Insects on the Prairie

Published by Houston Chapter on


It is easy to see the draw for nature lovers when you first lay eyes on the Lawther-Deer Park Prairie Preserve.  It is a large open 51 acre tract of land, populated with all manner of highly visible grasses and plants.  Many of those have flowers.  The fact that it is nestled in the middle of a very active urban city makes it even more impressive.

I made my first real foray onto the prairie after it had been recently cut.  There was a 7 acre section of prairie left uncut, to provide a glimpse into what the whole will look like as it grows back.  What is not readily evident, are the myriad small critters living within those prairie grasses and plants.  You have to stop and look closely to see many of them, since they are camouflaged quite well.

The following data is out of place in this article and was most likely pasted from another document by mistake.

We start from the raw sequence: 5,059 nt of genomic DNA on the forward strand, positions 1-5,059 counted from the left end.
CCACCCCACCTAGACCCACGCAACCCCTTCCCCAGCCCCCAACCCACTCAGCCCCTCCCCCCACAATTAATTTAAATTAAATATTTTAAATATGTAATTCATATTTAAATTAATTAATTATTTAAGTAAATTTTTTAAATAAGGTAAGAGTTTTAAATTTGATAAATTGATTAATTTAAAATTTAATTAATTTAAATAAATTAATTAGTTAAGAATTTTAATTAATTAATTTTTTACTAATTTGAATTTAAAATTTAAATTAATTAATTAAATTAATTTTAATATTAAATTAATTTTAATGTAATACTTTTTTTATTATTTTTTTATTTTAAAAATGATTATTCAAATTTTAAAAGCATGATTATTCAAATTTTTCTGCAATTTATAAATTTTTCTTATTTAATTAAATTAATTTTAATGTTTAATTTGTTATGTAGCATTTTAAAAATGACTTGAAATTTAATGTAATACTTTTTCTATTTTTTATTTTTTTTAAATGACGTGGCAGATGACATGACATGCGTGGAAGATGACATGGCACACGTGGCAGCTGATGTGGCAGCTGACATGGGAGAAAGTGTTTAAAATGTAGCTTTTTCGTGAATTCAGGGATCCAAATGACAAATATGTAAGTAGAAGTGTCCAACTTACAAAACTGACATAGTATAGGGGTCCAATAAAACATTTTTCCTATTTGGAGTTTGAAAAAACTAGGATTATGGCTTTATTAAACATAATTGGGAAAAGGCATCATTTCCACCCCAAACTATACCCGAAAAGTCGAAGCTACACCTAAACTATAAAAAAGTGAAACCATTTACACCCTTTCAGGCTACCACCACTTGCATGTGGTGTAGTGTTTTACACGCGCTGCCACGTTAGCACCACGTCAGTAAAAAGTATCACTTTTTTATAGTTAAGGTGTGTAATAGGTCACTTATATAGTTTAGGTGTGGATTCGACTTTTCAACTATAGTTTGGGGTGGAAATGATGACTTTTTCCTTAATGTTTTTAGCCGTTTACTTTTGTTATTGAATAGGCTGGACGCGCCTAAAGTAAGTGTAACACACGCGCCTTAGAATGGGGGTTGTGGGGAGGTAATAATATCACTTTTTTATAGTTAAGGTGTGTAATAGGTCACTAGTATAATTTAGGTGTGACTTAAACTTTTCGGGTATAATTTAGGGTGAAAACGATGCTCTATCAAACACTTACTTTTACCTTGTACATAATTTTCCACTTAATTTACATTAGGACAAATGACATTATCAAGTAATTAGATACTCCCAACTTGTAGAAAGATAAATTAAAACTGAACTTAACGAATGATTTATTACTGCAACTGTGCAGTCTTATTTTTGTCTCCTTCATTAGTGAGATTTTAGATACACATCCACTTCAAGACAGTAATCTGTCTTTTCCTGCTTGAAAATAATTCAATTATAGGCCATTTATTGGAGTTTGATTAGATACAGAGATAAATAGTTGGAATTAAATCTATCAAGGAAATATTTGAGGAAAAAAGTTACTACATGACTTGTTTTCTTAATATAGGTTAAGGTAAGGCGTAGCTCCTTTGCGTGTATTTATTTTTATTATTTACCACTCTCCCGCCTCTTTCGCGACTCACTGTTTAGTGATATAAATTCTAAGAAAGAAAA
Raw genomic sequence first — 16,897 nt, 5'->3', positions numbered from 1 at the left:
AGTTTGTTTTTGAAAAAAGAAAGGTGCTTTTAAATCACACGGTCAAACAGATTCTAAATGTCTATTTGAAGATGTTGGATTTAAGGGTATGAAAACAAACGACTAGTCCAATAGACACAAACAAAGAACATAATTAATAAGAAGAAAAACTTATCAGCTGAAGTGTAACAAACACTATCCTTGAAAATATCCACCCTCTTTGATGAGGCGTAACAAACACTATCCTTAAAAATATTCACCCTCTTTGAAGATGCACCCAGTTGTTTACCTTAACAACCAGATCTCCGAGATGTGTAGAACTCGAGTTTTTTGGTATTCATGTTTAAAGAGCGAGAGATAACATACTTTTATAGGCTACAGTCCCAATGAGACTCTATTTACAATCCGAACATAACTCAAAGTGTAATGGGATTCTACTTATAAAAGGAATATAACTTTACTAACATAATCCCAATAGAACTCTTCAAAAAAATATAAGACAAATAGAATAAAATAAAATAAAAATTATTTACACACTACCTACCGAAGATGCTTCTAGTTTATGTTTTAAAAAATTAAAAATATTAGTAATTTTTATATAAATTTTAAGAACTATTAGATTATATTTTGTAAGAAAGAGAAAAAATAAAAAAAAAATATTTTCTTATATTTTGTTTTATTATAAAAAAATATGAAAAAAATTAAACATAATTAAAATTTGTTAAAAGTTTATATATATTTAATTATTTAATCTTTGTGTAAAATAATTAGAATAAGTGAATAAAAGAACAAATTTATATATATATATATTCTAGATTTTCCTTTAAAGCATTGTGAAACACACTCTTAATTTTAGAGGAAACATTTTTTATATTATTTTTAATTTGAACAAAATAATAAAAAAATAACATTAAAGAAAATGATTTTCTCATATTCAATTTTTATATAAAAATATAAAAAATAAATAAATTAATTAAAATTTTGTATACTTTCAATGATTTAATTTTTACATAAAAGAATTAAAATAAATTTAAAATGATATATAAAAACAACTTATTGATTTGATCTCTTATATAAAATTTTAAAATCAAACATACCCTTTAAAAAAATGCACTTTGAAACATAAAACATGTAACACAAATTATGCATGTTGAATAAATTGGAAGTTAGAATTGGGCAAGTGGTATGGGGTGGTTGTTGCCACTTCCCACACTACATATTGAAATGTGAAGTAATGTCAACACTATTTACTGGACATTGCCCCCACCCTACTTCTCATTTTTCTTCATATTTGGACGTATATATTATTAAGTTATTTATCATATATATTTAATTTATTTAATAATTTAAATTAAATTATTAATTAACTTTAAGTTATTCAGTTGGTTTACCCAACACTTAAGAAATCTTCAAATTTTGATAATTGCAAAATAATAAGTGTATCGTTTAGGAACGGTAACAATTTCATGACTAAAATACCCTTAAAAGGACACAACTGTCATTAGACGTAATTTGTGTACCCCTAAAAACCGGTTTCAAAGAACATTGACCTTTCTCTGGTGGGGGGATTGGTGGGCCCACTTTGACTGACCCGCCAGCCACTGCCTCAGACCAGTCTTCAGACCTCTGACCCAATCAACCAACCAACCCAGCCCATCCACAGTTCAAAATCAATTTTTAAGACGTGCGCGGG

My first few steps onto the trail cut through the prairie grass garnered me an interesting subject to photograph.  The very first insect I saw was a mantis.  I had not seen one in years, so it was certainly a pleasant surprise to be able to photograph one.  Mantises are comprised of several different types, though they are all very efficient predators of the insect world.

It took me some time to finally get an accurate ID on this one, due to its unusual features.  The front legs were a slimmed down version of what most mantises look like.  The body also more resembled a walking stick, which is herbivorous (they mostly eat plants and leaves).  This one also did not have wings.

This is a Slim Mexican Mantis (Bactromantis mexicana) female.  They are found in Mexico through southern Arizona, and southernmost Texas.  The females are wingless.  I really like the eyes, and this one turned to look right at me as I photographed her.

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